Affordable 'Tactical' Blade from Buck Knives

Affordable, sleek, and solid-feeling in the hand, the new Bones line of tactical/survival knives from Buck are touted as viable replacements for blades that might cost three or four times as much. With prices starting at just $23, Buck Knives leads its promotion of the Bones line, which has four models, with claims of an “affordable answer” for anyone needing a no-fuss blade for backwoods tasks.

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Buck Knives’ Bones, 870 model

We got two Bones knives to test. The larger model, the 870 Bones, has a 3-inch blade that’s partially serrated and has a tanto tip. It’s made of 420HC stainless steel and has a cool cut-out handle design. In the hand, the knife is nicely balanced and easy to grip. It has a thumb stud to flick the blade up, where it locks in place.

The 870 model comes in black and a gaudier “Tiger Stripe camo,” and it costs $39. Closed up, the knife measures about 4.5 inches and weighs just under 5 ounces.

The smaller 869 Bones models, also in black and Tiger Stripe, have 2.2-inch blades with a tanto tip but no serration. They start at just $23 and weigh less than 2 ounces.

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Bones 869 in “Tiger Stripe camo”

The little 869 knives are made of the same stainless steel as their bigger brothers, and they have the same cut-out handle. But in the hand, the little ones are harder to hold and work with — they are made more for precision work, less for serious cutting tasks.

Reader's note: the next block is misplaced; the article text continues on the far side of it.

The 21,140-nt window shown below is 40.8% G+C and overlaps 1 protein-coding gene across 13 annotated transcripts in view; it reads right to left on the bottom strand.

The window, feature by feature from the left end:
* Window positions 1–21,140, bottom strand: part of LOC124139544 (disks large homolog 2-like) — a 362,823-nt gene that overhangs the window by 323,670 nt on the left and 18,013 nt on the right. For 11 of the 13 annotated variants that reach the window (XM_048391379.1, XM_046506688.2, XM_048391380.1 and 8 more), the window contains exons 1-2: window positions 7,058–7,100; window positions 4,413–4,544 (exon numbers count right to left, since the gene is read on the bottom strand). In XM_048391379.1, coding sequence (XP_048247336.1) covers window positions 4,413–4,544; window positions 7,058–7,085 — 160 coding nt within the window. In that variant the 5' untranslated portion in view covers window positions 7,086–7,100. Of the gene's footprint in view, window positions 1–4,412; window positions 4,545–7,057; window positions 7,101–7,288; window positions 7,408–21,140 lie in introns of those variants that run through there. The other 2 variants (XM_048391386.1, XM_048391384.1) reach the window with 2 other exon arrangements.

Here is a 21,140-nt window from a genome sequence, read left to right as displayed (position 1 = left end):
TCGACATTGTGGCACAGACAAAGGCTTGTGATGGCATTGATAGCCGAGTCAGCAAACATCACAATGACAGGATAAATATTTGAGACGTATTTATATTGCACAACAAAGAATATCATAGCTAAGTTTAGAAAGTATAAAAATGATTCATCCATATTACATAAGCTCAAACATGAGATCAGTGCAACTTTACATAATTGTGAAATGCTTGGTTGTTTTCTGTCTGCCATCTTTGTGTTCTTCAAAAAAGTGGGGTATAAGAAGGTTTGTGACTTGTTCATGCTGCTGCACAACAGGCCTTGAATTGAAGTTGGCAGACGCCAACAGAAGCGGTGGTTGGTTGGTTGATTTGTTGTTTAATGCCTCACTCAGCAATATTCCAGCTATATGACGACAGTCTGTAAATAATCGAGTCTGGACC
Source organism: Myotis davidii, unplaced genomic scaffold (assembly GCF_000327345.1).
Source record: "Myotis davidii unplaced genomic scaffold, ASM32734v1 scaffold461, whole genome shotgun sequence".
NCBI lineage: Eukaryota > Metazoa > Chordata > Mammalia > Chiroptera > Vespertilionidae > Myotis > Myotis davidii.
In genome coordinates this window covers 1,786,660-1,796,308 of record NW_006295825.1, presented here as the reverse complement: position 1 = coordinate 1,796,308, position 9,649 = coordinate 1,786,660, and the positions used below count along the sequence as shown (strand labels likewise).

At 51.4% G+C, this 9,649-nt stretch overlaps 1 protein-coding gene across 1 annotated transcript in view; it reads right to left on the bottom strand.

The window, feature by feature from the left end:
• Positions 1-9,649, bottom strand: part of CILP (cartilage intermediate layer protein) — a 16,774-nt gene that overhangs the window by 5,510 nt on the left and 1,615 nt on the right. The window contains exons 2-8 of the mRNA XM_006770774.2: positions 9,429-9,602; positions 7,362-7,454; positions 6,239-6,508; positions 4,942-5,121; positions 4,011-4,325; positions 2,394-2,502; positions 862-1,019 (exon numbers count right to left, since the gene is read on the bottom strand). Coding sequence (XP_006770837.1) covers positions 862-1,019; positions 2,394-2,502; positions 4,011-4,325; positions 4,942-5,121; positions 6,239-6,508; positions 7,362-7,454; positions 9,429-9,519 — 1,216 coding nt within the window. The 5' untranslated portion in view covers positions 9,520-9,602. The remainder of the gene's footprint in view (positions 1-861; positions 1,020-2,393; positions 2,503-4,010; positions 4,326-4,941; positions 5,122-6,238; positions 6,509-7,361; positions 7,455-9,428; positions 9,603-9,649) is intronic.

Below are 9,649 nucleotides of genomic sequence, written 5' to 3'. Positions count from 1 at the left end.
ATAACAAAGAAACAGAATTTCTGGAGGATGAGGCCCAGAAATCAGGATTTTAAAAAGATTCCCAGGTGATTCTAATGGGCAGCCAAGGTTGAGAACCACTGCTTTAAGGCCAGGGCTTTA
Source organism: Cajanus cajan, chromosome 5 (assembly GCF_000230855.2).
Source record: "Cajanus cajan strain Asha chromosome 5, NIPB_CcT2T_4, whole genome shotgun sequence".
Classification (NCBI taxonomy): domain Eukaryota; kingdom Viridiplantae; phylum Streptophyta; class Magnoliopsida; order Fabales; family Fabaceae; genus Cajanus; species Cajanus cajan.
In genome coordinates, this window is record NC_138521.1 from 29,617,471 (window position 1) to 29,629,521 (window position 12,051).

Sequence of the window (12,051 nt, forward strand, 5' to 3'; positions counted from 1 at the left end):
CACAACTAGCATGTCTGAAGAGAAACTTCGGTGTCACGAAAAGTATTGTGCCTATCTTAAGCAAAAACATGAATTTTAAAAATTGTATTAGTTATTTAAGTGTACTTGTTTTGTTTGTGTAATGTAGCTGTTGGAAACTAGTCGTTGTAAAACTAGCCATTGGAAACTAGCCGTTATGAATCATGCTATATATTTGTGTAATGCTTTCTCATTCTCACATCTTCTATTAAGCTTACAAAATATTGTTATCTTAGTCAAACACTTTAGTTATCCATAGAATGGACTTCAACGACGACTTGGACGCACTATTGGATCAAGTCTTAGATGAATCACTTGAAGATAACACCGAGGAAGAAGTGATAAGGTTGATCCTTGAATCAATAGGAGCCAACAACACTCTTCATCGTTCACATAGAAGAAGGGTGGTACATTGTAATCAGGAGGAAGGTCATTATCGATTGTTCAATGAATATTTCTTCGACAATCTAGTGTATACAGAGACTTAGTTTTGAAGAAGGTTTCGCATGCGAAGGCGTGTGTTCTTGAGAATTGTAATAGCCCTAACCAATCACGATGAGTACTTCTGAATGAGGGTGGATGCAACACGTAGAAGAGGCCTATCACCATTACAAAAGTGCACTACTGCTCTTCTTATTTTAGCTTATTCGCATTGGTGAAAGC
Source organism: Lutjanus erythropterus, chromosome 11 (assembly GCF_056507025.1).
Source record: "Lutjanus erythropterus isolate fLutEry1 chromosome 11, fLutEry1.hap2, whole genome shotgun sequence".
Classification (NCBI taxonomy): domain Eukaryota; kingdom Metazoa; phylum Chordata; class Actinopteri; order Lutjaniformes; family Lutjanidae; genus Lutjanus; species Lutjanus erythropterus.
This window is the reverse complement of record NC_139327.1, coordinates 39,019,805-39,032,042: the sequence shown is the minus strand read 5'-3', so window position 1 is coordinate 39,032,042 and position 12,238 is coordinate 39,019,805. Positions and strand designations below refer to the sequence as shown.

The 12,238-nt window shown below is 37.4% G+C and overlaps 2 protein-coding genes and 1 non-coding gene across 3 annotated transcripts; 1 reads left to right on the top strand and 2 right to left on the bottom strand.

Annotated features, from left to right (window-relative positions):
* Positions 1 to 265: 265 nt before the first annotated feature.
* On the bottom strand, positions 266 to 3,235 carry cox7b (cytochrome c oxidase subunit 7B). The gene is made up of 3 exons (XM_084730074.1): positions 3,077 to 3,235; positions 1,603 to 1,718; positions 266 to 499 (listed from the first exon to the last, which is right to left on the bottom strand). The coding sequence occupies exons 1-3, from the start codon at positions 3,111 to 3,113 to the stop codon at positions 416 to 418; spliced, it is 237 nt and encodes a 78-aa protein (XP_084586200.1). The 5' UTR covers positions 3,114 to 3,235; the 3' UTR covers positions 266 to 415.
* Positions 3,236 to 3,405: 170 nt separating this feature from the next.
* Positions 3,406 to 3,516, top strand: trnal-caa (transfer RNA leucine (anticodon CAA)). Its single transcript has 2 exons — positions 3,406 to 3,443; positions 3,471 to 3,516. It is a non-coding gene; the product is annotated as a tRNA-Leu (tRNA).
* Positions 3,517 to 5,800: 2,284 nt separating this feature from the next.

Any of the Bones knives are solid picks. They are a simple, strong product with a price tag that’s attractive for anyone not looking to empty their wallet the next time they go shopping for a knife.

—Stephen Regenold is founder and editor of

Posted by Dan - 12/30/2011 02:24 PM

These look pretty cool! I like the tiger stripe version. Seems very lightweight and has some attitude. I’m sure it will sell well for Buck.

Dan @ BladeReviews

Posted by Michael - 05/20/2012 04:54 PM

I bought one today, Its not as lightweight as it looks but everything else is spot on I love it. The only problem for me is its closed locked position is a little stiff to get out off, but im sure as I use it thatll go away.

Posted by faultroy - 08/10/2012 11:28 AM

If you are a knife nut, then buy this knife, but if you are interested in a user, this is about as useless a knife as one can possibly purchase. First, let’s get one thing straight: the term “tactical” means nothing, and really there is no such thing. The term was created by some marketing female to stroke the testosterone of budding adolescents. (Yeah, and that includes the 40 year old “law enforcement” types that should know better). If you are interested in a using knife, look for a lock back blade with a thin blade and flat grind. This will give you the best chance of putting a decent edge on the blade. Hollow grind knives today are very poorly made by cheap labor that really do not know how to properly grind a knife. Try to get a flat grind knife blade if at all possible—this will give you the best chance of putting a decent edge in the least amount of time and keep the blade workably sharp without a lot of investment in sharpening. The thinner the blade, the better it sharpens, and the easier it is to sharpen. Stay away from fat blades.

Posted by Jeff - 02/19/2013 06:32 PM

Faultroy chill out and realize your old lock back would more than likley be to slow and small to take on a wolf. While my hollow ground buck 870 would be formidable. Secondly open a dictionary tactical has been a defined word since before modern advertising . Thirdly once you learn a hollow ground they sharpen as easily as a flat blade.

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